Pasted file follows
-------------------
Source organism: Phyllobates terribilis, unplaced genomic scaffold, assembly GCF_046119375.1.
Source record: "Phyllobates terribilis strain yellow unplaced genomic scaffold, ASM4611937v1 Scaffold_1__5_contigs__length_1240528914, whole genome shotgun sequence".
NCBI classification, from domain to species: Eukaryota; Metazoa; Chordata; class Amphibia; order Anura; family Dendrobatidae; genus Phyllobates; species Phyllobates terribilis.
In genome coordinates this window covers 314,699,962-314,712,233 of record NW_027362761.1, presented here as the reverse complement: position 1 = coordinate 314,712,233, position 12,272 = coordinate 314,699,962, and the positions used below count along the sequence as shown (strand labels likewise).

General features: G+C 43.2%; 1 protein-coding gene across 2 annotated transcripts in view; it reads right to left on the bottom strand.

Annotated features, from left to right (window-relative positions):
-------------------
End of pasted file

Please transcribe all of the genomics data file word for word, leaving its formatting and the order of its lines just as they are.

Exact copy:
Source organism: Phyllobates terribilis, unplaced genomic scaffold, assembly GCF_046119375.1.
Source record: "Phyllobates terribilis strain yellow unplaced genomic scaffold, ASM4611937v1 Scaffold_1__5_contigs__length_1240528914, whole genome shotgun sequence".
NCBI classification, from domain to species: Eukaryota; Metazoa; Chordata; class Amphibia; order Anura; family Dendrobatidae; genus Phyllobates; species Phyllobates terribilis.
In genome coordinates this window covers 314,699,962-314,712,233 of record NW_027362761.1, presented here as the reverse complement: position 1 = coordinate 314,712,233, position 12,272 = coordinate 314,699,962, and the positions used below count along the sequence as shown (strand labels likewise).

General features: G+C 43.2%; 1 protein-coding gene across 2 annotated transcripts in view; it reads right to left on the bottom strand.

Annotated features, from left to right (window-relative positions):